The Critical Role of Caregivers
- Actor Austin Butler, 32, acted as his late mom’s caregiver while she was battling cancer up until 2014. He helped her administer IVs and managed her feeding tubes.
- A caregiver may be a spouse, a parent, a sibling, a close friend, or a child. This special person often assumes multiple roles to make the life of their loved one battling cancer easier.
- Examples of caregiver activities may include attending doctor visits, helping the patient take notes and ask questions, providing transportation to treatment, and helping with everyday activities such as preparing meals.
- Mental health professionals are available to caregivers, too, who are managing a slew of new responsibilities. Joining a caregiver support group can also help prevent or reduce the risk of caregiver burnout.
- Caregiver burnout is the stress, anger, fatigue, and illness that can come from putting another person’s needs ahead of your own.
Actor Austin Butler, 32, was close to his late mother, who died from cancer in 2014. The young actor was only 22 years old when his mom, Lori, was diagnosed. By then, his acting career was in full swing, but it took a back seat while he did what he could to care for his mom.
“I felt like I had to be a mountain,” Butler told Esquire during an interview.Read More
A decade removed from Butler’s mom’s emotional cancer battle, the “Elvis” actor is reflecting on that difficult time in his life.
Butler’s been in the spotlight since childhood, when his acting career began on Nickelodeon and Disney in the mid-2000s. His latest project debuting on Apple TV is “Masters of the Air,” which tells the story of a group of brave young pilots who are part of the American Eight Air Force.
Butler credits his successful career to his mom’s unyielding sacrifice.
“She quit her job to drive me to auditions and drive me to acting class. And she’d wait outside and then drive all the way back down to Orange County,” he said to NBC’s “Today” host Willie Geist.
As he entered adulthood, his life and acting career took a turn when his mom passed away from cancer. Specific details on the type of cancer Lori had remain unclear. Butler’s number one supporter was no longer by his side, and his mom’s absence weighed heavily on him emotionally.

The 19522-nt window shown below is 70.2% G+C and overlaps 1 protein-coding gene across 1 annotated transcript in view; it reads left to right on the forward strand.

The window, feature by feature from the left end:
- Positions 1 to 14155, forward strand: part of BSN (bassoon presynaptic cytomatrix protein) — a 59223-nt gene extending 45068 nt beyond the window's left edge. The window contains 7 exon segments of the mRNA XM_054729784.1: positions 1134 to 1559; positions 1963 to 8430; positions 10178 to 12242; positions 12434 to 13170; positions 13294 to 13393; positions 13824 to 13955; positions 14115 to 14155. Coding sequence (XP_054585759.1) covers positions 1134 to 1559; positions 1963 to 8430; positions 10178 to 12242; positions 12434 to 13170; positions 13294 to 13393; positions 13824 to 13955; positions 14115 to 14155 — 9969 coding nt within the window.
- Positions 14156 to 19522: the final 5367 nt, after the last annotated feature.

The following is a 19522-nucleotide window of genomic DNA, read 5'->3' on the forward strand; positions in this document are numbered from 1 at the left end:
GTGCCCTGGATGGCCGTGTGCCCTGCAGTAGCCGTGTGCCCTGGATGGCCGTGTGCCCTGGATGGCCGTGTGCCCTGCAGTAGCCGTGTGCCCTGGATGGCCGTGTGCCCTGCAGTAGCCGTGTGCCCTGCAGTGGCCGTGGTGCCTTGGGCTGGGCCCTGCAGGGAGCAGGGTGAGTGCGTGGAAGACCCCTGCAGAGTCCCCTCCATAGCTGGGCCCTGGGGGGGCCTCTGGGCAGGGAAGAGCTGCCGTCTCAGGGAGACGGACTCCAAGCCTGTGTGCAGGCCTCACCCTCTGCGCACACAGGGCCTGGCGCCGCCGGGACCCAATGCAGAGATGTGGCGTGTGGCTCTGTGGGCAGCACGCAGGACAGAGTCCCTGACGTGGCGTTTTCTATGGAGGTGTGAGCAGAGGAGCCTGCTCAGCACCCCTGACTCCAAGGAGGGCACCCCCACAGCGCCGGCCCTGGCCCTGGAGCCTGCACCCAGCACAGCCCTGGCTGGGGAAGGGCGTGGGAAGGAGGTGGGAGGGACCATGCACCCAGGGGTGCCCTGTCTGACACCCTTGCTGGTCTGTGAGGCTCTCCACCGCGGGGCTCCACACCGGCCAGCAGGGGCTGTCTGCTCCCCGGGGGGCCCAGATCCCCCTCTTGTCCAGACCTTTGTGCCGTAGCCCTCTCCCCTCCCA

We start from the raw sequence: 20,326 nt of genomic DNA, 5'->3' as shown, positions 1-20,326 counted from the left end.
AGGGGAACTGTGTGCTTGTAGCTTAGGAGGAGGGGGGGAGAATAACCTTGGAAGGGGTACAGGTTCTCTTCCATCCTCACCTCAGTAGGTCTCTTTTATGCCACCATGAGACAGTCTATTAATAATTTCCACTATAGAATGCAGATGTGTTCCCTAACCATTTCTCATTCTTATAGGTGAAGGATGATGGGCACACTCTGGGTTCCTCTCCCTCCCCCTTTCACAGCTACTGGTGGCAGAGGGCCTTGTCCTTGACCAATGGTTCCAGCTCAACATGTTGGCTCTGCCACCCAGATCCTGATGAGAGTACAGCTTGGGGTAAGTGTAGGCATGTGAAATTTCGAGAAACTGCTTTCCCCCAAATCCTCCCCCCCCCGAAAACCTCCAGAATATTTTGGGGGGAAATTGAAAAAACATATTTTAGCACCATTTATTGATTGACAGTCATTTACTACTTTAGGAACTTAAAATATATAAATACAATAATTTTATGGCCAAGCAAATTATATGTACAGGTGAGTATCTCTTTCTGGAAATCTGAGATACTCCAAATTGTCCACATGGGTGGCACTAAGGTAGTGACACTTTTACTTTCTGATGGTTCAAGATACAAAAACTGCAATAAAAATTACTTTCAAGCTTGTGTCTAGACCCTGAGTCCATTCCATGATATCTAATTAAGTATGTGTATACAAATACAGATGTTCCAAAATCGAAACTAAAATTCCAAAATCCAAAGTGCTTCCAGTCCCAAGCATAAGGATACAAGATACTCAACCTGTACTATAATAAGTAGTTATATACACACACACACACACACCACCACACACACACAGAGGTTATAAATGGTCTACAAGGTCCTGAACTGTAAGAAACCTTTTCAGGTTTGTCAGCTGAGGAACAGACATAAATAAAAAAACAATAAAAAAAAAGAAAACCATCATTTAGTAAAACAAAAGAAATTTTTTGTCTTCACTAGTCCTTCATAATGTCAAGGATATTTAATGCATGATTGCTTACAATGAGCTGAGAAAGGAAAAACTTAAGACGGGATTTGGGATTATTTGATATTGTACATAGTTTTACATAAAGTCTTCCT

He said he took time off from acting to grieve and slipped into a “deeper and deeper depression.” He grieved for months before returning to his acting career.
He got a small tattoo with the number 27 etched on his left wrist, memorializing his mom’s lucky number.
“There are so many things (where) I just go, ‘I want to make her proud.’ I want to let her live through me and the lessons that she taught me,” Butler said.
Expert Resources to Aid Caregivers
- “Be Proud Of What You’re Doing” — Justine Almada’s Ode to Cancer Caregivers
- ‘A Sacred and Blessed Calling’ – Managing Life As a Caregiver
- SurvivorNetTV Presents: Care to Laugh — A Comedian & Cancer Caregiver’s Quest To Make People Smile
- The First Steps to Take as a Caregiver When a Loved One is Diagnosed With Cancer
The Critical Role of Cancer Caregivers
Many cancer patients are encouraged to build a support group to help them through their cancer journey. Sometimes, close members of that support group may be caregivers. This special person may be a spouse, a parent, a sibling, a close friend, or a child. A caregiver often assumes multiple roles to help make their beloved cancer patient’s life easier.
Cancer caregivers may:
- Attend doctor visits with the patient
- Help the patient take notes/ask questions
- Provide transportation to and from treatment
- Accompany the patient during treatment
- Help keep track of side effects
- Link up with a social worker/patient navigator
- Help with day-to-day activities
- Provide emotional support
Caregivers should know that although their cancer warrior relies on them, they also need support from time to time. Social workers and patient advocates may be available and can help guide you through treatment options, financial assistance, and mental health resources.
WATCH: The vital role of patient navigators.
“Patient navigators can function differently at different hospitals,” Dr. Kathie-Ann Joseph, a surgical oncologist at NYU Langone Health’s Perlmutter Cancer Center, told SurvivorNet. “We have a really wonderful program at [NYU] where we used lay navigators, meaning they’re not nurses, although you can use nurses or social workers that pretty much help newly diagnosed cancer patients through the continuum of care.”
Don’t Forget About Your Own Needs
Acting as a caregiver can be a daunting task depending on the circumstances of the cancer patient’s diagnosis and subsequent treatment. It’s not uncommon for caregivers to overlook their own needs and emotional health. SurvivorNet experts stress that caregivers are more effective if they remember to care for themselves.
“It is important to have some things that you can do that’s kind of outside of the focus of caring for somebody that you love with cancer,” Julie Bulger, manager of patient and family-centered care at Vanderbilt-Ingram Cancer Center in Nashville, told SurvivorNet. Bulger suggested caregivers find some activities that help them relax, like taking a walk or going for a massage.
WATCH: How Caregivers Must Take Care of Themselves Too
Finally, remember that mental health professionals are also available to caregivers who can help manage the new responsibilities. Joining a caregiver support group can also help prevent or reduce the risk of caregiver burnout.
Caregiver burnout is the stress, anger, fatigue, and illness that can come from putting another person’s needs ahead of your own. It can sneak up on you if you don’t care for yourself.